* Italian yields break below key psychological levels
* ECB cash to support peripheral debt near-term
* Spain finds good demand at 4.5 bln euro bond sale
* Bund futures back away from record highs
By Marius Zaharia and Alessandra Prentice
LONDON, March 1 (Reuters) - Italian two-year bond yields slipped below 2 percent to their lowest level in 15 months on Thursday, as a flood of cheap ECB funding boosted appetite for peripheral debt and also spurred strong demand at a Spanish debt sale.
An additional half trillion euros of three-year European Central Bank funds was added to the financial system on Wednesday and is expected to continue to support a rally in lower-rated euro zone debt in the near term.
Italy's debt outperformed as its domestic banks were among the heaviest bidders for ECB cash, taking 139 billion euros of the total. Two-year yields fell to 1.73 percent, their lowest since October 2010, while 10-year yields dropped 22 basis points to 4.98 percent.
"Confidence is building," said David Keeble, global head of fixed income strategy at Credit Agricole. "We should see a further tightening of the spreads. Surely we've seen most of it and it's going to be a slower grinding now but I think we're on a good trajectory."
The massive take-up of ECB funds by Italian banks has pushed the short end of the Italian yield curve below the Spanish one. One trader called the move "a distortion" and analysts say Spanish bonds should yield less than Italian bonds based on economic fundamentals.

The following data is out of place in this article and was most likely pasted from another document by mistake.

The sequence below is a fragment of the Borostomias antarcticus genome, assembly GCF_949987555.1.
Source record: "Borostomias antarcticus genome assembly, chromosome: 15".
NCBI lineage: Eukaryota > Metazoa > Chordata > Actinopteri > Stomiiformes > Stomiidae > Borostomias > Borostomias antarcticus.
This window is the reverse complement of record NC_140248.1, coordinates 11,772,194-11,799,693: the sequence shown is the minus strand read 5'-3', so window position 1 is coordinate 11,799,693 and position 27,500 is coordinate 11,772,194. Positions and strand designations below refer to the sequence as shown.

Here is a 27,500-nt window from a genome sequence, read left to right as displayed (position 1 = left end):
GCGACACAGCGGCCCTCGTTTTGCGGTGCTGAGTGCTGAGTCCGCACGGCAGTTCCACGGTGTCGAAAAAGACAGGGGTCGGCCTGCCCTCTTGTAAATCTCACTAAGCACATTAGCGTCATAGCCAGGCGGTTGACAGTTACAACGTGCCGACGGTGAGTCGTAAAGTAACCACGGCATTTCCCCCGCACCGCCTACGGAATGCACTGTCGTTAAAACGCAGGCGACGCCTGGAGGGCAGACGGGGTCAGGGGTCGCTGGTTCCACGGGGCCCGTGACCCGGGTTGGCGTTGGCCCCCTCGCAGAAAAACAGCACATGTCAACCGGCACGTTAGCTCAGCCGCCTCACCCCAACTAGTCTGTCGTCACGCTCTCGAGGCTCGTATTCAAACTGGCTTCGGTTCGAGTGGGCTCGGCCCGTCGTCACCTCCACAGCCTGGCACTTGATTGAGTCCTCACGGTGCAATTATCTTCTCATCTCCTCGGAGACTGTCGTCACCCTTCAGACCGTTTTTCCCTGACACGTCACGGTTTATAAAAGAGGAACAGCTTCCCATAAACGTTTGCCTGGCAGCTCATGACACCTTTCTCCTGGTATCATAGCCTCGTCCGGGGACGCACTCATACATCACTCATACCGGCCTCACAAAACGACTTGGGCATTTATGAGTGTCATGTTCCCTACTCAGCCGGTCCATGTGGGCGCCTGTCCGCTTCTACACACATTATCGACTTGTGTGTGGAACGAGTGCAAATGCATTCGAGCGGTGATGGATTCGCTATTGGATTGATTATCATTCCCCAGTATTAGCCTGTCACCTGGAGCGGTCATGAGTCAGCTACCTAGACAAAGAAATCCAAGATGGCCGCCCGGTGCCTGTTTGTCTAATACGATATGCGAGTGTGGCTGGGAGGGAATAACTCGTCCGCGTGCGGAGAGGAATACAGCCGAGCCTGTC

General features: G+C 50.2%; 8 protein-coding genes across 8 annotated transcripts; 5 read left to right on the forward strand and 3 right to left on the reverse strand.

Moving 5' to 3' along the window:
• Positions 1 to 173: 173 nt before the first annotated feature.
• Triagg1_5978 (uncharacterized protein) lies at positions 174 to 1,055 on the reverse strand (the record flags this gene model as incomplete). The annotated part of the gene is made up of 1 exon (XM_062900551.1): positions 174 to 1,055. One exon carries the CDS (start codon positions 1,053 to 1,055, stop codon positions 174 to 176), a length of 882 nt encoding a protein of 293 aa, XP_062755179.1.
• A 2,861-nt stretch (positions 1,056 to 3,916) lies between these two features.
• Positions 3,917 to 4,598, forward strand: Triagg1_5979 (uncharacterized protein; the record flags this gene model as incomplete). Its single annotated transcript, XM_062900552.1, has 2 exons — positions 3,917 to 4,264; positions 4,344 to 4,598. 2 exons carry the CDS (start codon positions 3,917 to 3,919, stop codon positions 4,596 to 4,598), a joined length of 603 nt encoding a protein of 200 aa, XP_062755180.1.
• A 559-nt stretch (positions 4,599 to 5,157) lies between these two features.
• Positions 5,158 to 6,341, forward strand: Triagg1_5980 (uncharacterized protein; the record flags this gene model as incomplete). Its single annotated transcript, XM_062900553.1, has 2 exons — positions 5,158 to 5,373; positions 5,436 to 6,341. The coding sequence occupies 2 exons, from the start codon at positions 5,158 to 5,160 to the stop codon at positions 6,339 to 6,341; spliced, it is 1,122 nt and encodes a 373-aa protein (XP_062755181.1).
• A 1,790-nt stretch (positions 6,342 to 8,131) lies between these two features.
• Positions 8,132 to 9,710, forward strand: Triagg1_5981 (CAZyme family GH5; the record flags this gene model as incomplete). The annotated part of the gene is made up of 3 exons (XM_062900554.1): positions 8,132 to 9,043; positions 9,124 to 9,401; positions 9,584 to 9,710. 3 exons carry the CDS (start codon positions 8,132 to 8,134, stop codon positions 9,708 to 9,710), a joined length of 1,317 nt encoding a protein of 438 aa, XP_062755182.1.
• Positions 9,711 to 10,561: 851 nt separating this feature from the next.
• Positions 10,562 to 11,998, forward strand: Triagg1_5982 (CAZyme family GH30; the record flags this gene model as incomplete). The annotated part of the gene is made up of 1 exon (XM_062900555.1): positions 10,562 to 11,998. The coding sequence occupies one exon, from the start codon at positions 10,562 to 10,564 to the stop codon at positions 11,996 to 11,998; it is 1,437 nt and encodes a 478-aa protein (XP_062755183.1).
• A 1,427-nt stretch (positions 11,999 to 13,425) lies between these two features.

Spain has been under pressure after recent data showed it overshot its budget target last year and the rally in Spanish bonds also lagged because the country frontloaded its debt issuance, having now issued almost 40 percent of its 2012 goal.
A 4.5 billion euro sale of shorter-dated Spanish bonds drew healthy demand on Thursday.
THE ELEPHANT IN THE ROOM
While the rally could continue for another couple of days or weeks, analysts say sentiment could quickly turn around due to the myriad of problems in the euro zone yet to be addressed.
Newedge Strategy's market economist Annalisa Piazza said she ruled out that "the extent of the tightening in peripheral spreads over German Bunds would be massive," due to risks of a deep recession in southern euro zone states.
"Some accounts are getting in some trades just waiting for the curve to flatten. They are expecting some profit taking on the 2-year and 3-year paper, which is looking super expensive," the trader said.
Greece, described by Credit Agricole's Keeble as "the elephant in the room", will remain in focus.
Even if the Greek debt swap that is currently under way is successful, Greece's economy will still look worse than Portugal, seen by many as the next country in line to restructure its debt. The new Greek bonds are thus likely to price in a high risk of another debt restructuring.
Greece has not yet triggered payment on controversial default insurance contracts, but Athens' huge debt restructuring is still expected to end up causing a credit default swap payout.
German Bund futures were last 61 ticks lower at 139.28, having fallen from all-time highs of 140.28 hit on Wednesday, when they gained in tandem with peripheral bonds.
"Liquidity lifts all boats," Keeble said. "But when the U.S. Treasury market is under so much pressure and the (U.S.) growth numbers have been coming in strong, you can't offset that entirely with extra ECB cash."
U.S. jobless claims fell by 2,000 to 351,000 in the latest week, holding near four-year lows, but the pace of growth in U.S. manufacturing unexpectedly slowed in February. (Editing by Susan Fenton)